[li]there is no correlation in most of the systems between
head and cup.
[li] Most of the systems only look to the head, and nobody
can tell us today what is now the best place to put the
[li] It would be the best to use it for the cup because
there we have the most failures!
BUT AGAIN the most problems will be with females, that
easily have twisted pelvis on the table and smaller sizes,
and it is not sure it will have a big influence here.
If it is a system with preop CT of the pelvis to do the
acetabulum, the pictures are taken in SUPINE (lying down
position!). The patients walk and run on their hips, they do
not lie on them, and that can make a complete difference!
So we are not there yet, if something could help me to do
better surgery it would be navigation, but as it is today,
it is not a 100% proven project. I have today so designed
instruments that I call it navigation without navigation; of
course in other sites navigation really could help!
I do not know if the 7 malpositioned cups in my series of
3000 would have benefited with navigation, possibly yes, but
maybe would have had others where then the placement was
It is the future?, maybe, but not there yet at present for
everybody. That is why not everybody is using it, not just
because we would be to lazy, to old, to stubborn or
If it would be used tomorrow in all cases from the start,
the worry is also there, that if the navigation fails we do
not know anymore what to do. All these facts should not be
used for marketing or publicity issues but left to the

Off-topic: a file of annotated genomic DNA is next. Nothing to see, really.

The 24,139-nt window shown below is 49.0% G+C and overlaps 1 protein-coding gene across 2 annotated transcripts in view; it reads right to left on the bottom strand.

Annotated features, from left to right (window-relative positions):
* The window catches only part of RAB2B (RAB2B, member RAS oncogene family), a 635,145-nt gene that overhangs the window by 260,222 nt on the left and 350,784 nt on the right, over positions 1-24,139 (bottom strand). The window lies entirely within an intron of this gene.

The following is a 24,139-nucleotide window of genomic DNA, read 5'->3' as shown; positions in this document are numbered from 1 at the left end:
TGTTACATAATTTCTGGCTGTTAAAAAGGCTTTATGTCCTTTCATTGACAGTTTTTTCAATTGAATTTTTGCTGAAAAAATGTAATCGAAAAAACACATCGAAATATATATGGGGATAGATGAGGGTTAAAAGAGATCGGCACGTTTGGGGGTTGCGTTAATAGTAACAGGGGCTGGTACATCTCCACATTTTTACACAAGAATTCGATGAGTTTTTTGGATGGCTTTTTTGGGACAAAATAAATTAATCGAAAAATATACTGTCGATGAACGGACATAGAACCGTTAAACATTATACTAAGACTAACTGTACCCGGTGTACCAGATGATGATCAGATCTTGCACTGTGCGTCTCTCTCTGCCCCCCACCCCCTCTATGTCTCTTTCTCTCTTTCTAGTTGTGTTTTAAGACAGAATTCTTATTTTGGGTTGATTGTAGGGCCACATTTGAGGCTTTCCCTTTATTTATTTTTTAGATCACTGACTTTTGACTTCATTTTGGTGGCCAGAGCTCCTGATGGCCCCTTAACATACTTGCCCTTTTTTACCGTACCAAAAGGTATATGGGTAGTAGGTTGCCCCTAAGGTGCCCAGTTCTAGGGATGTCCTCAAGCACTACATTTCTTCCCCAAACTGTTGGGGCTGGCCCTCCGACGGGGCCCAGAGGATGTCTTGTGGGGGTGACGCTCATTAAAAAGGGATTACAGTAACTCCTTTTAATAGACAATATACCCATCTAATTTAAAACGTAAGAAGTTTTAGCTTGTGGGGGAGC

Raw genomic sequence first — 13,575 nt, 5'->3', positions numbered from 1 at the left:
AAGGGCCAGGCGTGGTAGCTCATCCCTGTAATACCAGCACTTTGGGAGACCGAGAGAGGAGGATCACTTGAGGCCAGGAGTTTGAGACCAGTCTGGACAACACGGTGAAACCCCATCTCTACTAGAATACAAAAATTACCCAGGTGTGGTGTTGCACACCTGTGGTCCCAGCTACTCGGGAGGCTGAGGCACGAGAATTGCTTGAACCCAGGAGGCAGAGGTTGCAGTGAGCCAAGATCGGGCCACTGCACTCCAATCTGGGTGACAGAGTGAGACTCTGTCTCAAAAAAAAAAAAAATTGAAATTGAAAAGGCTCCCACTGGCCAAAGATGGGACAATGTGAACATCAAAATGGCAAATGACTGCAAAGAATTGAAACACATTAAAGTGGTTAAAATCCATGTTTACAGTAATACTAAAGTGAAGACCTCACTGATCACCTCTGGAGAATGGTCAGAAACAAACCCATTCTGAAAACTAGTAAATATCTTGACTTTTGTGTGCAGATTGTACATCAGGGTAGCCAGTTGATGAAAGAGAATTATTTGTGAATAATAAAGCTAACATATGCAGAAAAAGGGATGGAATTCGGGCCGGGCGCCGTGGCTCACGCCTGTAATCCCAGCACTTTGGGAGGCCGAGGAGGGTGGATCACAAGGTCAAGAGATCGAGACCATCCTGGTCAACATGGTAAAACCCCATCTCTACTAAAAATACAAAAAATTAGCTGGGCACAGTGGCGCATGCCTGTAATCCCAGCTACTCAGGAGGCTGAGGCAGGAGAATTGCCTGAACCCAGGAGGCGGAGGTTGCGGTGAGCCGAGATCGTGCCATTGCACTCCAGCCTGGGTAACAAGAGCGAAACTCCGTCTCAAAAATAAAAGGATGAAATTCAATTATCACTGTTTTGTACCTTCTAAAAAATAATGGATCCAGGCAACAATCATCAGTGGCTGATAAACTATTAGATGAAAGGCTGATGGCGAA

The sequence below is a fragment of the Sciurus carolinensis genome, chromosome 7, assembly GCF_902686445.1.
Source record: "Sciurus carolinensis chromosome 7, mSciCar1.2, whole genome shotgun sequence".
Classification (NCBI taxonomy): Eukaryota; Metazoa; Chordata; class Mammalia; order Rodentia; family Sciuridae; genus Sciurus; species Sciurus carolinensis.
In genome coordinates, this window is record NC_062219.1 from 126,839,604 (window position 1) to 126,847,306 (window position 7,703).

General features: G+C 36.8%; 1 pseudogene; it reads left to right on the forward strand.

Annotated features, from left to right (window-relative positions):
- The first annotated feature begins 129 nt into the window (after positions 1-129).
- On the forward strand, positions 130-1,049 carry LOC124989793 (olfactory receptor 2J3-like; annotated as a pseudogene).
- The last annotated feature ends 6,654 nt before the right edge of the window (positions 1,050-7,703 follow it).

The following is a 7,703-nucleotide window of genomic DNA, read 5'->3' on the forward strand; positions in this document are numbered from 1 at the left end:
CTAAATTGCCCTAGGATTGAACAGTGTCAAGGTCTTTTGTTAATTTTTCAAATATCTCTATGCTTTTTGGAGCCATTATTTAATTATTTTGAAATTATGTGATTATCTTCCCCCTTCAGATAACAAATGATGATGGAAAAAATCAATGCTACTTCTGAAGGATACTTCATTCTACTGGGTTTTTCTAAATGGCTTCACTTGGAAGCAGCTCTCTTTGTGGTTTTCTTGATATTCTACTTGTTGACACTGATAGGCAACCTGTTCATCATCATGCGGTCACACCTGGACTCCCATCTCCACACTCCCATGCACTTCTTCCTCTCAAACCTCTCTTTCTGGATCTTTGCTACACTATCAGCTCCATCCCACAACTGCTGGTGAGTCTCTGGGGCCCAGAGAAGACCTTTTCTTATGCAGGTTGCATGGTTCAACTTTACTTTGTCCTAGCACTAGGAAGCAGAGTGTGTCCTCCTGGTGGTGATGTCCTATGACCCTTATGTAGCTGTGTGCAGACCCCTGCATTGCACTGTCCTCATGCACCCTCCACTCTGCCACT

orthopaedic community to make it better, try it and try to
succeed better, what prof.Cobb, myself and all others I
think try to do.
koen de smet
hipsurgeon amc gent krijgslaan 181 9000 GENT BELGIUM
anca clinic roma valle giulia ROMA ITALY
Thank you for the work you do, it helps so many. Computer
aided navigation is an interesting concept. However, there
is no evidence that it leads to better clinical outcomes and
fewer failures. On the other hand, there is ample evidence
that surgeon experience has a dramatic effect on outcomes
One way to conceptualize this is that the experienced
surgeon’s brain is a computer with much more sophisticated
“software” than a navigation computer. When a computer is
programmed, an algorithm must be created which has certain
inherent limitations. Furthermore additional significant
sources of errors are introduced by the registration of
anatomic points for the navigation computer in surgery.
My personal opinion is that navigation that is based on a
pre-operative CT scan data, which is being pioneered by
Justin Cobb, has tremendous promise in the future to improve
the results. At this point, we are still in the early
development phase. It will probably add several thousand
dollars to the cost of each operation.
In summary, I believe the right kind of navigation surgery
based on accurate 3D CT scans holds tremendous promise for
the future. It will still require an extensive amount of
preliminary development work before it is ready for routine
I hope this helps with this very complex issue.
Thomas P. Gross, M.D.
|Dr. SchmalzriedDear Pat,
There is some data indicating that navigation can improve
the accuracy of femoral component placement in hip
resurfacing. The real issue is “compared to what?” For an
inexperienced surgeon, navigation may help him avoid
component positioning problems that have been associated
with “the learning curve”. However, for an experienced
surgeon, who has an established mechanical alignment system
with a high success rate – it is difficult to demonstrate an
advantage to him with a navigation system. Further, the
registration process takes a little time – so the
cost-to-benefit ratio for the experienced surgeon in a busy O.R. is questionable. The navigation systems are not hard
to learn to use, even for old guys like me!
A bigger challenge is acetabular component positioning.